Wednesday, November 12, 2014

New Import (a.k.a. online shopping) Regulations (Israel)

my latest package from purchases made abroad - tax free!

Maybe you've heard that now we (Israelis) can import items for personal use tax-free up to $500 (the previous limit was $325). This was done to encourage Israeli consumers to shop around and help "open" the marketplace in our small country.

This is good news, but I thought it would be helpful for everyone to know what to expect when you make purchases from abroad to be shipped here.

Here's the rundown (the full regulations can be found on the Israel tax authority's site)



Purchases up to $75 - no taxes

Purchases above $75 up to $500 - no customs taxes, but VAT and Purchase Tax may apply

Purchases over $500 - subject to all taxes  

Calcalist also points out that purchases of up to $75 will be subject to customs clearance fees if they arrive using an EMS service* (about 35 shekels), and if the value of the purchase is higher, the customs clearance fee can be higher as well.

Please be aware that the purchase price only (not purchase + shipping) will determine whether an item will be taxed. Once it is found to be taxable, however, applicable taxes will be calculated on the purchase price + the shipping price.

One more important point: If you order multiple orders from the same seller and they arrive within 72 hours of each other, customs will combine the orders and treat them as one purchase for tax purposes.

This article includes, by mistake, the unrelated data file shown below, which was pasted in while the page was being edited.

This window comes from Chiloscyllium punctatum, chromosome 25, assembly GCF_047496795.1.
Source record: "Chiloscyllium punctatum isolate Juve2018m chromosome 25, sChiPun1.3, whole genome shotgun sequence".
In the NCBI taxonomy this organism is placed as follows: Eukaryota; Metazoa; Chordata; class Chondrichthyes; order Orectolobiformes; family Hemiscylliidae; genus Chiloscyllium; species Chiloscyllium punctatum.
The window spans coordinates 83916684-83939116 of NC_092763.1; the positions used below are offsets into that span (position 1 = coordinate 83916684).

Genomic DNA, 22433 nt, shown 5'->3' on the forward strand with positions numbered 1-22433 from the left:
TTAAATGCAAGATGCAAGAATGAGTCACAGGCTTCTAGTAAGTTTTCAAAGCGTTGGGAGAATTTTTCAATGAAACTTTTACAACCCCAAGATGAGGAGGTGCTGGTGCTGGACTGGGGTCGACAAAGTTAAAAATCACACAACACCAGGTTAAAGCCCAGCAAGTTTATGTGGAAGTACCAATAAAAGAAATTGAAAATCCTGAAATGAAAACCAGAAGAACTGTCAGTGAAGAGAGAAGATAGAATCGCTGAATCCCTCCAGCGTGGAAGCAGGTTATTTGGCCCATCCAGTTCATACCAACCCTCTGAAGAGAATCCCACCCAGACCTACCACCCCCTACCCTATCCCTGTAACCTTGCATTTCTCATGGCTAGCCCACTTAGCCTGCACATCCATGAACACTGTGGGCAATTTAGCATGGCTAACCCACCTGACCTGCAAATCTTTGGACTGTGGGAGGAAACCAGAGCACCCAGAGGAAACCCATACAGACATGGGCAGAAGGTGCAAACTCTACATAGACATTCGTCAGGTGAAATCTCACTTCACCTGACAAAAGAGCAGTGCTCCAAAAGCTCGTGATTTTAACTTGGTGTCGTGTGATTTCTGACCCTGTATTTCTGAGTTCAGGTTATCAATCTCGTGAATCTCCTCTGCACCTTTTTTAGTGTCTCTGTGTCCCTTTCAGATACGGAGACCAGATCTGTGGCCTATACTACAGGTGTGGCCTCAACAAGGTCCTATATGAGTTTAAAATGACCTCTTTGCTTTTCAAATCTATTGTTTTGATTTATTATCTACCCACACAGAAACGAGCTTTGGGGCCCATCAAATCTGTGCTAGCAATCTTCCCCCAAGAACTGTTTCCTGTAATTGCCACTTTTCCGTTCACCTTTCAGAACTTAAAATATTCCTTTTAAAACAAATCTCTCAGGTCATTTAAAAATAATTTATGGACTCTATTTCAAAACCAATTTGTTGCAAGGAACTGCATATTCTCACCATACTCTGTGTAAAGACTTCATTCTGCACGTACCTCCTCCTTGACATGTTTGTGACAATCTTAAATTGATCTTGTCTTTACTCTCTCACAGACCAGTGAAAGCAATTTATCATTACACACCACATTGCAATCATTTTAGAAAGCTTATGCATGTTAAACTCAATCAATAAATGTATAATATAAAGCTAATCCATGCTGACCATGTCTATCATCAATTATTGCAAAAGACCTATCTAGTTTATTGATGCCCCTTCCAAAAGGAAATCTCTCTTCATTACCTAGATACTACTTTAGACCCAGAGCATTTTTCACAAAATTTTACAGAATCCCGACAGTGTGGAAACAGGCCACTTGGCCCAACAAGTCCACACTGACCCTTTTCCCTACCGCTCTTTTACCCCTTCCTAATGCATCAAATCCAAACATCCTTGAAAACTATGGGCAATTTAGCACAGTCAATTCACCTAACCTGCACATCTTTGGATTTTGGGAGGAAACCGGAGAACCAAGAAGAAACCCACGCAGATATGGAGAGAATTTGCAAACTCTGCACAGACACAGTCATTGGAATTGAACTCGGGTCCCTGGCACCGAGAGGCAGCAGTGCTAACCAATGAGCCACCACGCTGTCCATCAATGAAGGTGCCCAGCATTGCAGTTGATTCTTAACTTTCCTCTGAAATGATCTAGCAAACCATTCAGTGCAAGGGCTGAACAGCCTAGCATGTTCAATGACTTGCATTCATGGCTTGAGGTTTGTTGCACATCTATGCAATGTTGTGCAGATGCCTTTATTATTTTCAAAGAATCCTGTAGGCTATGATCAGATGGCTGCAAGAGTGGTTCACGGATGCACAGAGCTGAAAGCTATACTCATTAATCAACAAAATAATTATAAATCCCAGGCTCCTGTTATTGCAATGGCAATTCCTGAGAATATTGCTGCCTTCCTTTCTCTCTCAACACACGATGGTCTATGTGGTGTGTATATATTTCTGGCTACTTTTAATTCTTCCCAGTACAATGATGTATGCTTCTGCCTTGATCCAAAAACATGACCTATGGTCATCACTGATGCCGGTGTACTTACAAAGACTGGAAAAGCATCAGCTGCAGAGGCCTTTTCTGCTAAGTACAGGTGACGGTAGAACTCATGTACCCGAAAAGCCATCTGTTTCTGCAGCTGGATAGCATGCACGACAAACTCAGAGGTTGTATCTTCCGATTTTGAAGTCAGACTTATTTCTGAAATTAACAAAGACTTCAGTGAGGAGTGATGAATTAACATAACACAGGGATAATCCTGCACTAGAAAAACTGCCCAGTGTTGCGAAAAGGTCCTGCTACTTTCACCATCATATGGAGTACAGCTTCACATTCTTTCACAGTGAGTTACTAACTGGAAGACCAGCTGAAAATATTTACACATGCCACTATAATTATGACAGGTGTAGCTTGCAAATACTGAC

Some of these regulations are different from what we'd gotten used to, so please refer back to this guide if you are about to place an order and you're not sure what to expect from the tax-man.

If you're not sure where to start shopping online, I've compiled a list of websites that offer low cost shipping to Israel! Please be sure to check it out! Let's help open Israel's marketplace and bring down our cost of living without bringing down our standard of living!

Some of my favorite websites to shop from are:

BetterWorldBooks.com ~ iHerb ~ My Habit ~ AliExpress 

Be sure to check out the whole list


*Examples of EMS services - Express Mail, Fedex, UPS and other express delivery services. Sometimes DHL is EMS and sometimes it is not.

4 comments:

  1. The problem I have is that there is zero accessible information on what will get charged VAT/purchase tax or not. For example, a friend had a photo album shipped to him from the UK. He had to pay $200 due to VAT/purchase tax/customs taxes - over 4 times what the photo album cost. However, had he bought a book the same size and weight, there would be no additional costs. Where can we even check what will be and what will not be charged??

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    1. Ronnie, I'm so sorry to hear about that. Do you know when this happened? I don't think there is any way to know with certainty in advance what the final taxes and fees will be (my guess is part of that $200 was customs clearance fees). But with the legal limits raised, there should be fewer of us getting hit with outrageous fees. I always recommend keeping your purchase below the taxable threshold of $75. Sometimes people will declare too high a value on a customs form or insurance form, causing problems. All customs declarations and insurance forms should reflect the actual purchase price of the item (or value, if it's a used item).

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  2. Whoops! Didn't realize it was hyperlinked. The color contrast doesn't stand out to my tired old eyes....

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